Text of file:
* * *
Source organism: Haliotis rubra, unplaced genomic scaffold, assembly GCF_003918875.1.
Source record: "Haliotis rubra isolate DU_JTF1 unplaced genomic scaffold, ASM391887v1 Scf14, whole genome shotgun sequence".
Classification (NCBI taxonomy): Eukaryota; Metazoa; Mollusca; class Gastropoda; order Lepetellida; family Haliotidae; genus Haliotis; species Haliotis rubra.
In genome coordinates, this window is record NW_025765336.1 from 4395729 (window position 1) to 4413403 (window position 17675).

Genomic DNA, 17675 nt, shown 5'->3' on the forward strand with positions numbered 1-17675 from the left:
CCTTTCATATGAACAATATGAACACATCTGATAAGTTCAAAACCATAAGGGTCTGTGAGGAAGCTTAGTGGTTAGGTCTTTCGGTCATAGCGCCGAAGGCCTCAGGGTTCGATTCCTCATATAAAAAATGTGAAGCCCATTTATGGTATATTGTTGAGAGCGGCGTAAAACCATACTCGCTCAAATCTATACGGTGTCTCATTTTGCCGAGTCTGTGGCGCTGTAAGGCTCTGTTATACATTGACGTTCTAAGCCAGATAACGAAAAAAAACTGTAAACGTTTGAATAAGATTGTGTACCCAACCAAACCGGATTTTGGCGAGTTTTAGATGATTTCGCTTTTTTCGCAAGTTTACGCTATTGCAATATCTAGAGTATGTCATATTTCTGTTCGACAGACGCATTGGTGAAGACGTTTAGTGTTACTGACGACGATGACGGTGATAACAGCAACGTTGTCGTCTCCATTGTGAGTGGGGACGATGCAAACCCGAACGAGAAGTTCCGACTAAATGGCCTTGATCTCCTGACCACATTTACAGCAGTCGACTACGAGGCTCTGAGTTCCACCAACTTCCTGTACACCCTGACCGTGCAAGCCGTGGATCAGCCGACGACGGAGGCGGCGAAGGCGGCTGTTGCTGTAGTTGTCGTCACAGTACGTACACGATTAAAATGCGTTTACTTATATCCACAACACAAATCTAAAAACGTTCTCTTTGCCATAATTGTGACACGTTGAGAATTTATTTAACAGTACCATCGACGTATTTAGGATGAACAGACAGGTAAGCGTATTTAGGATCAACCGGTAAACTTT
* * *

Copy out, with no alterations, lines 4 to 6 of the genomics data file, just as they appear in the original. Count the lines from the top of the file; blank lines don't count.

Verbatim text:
In genome coordinates, this window is record NW_025765336.1 from 4395729 (window position 1) to 4413403 (window position 17675).

Genomic DNA, 17675 nt, shown 5'->3' on the forward strand with positions numbered 1-17675 from the left:
CCTTTCATATGAACAATATGAACACATCTGATAAGTTCAAAACCATAAGGGTCTGTGAGGAAGCTTAGTGGTTAGGTCTTTCGGTCATAGCGCCGAAGGCCTCAGGGTTCGATTCCTCATATAAAAAATGTGAAGCCCATTTATGGTATATTGTTGAGAGCGGCGTAAAACCATACTCGCTCAAATCTATACGGTGTCTCATTTTGCCGAGTCTGTGGCGCTGTAAGGCTCTGTTATACATTGACGTTCTAAGCCAGATAACGAAAAAAAACTGTAAACGTTTGAATAAGATTGTGTACCCAACCAAACCGGATTTTGGCGAGTTTTAGATGATTTCGCTTTTTTCGCAAGTTTACGCTATTGCAATATCTAGAGTATGTCATATTTCTGTTCGACAGACGCATTGGTGAAGACGTTTAGTGTTACTGACGACGATGACGGTGATAACAGCAACGTTGTCGTCTCCATTGTGAGTGGGGACGATGCAAACCCGAACGAGAAGTTCCGACTAAATGGCCTTGATCTCCTGACCACATTTACAGCAGTCGACTACGAGGCTCTGAGTTCCACCAACTTCCTGTACACCCTGACCGTGCAAGCCGTGGATCAGCCGACGACGGAGGCGGCGAAGGCGGCTGTTGCTGTAGTTGTCGTCACAGTACGTACACGATTAAAATGCGTTTACTTATATCCACAACACAAATCTAAAAACGTTCTCTTTGCCATAATTGTGACACGTTGAGAATTTATTTAACAGTACCATCGACGTATTTAGGATGAACAGACAGGTAAGCGTATTTAGGATCAACCGGTAAACTTT